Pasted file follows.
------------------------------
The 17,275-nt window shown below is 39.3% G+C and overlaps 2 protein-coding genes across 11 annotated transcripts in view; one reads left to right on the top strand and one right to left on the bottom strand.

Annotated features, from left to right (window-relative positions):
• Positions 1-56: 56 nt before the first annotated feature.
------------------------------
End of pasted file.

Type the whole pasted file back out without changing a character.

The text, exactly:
The 17,275-nt window shown below is 39.3% G+C and overlaps 2 protein-coding genes across 11 annotated transcripts in view; one reads left to right on the top strand and one right to left on the bottom strand.

Annotated features, from left to right (window-relative positions):
• Positions 1-56: 56 nt before the first annotated feature.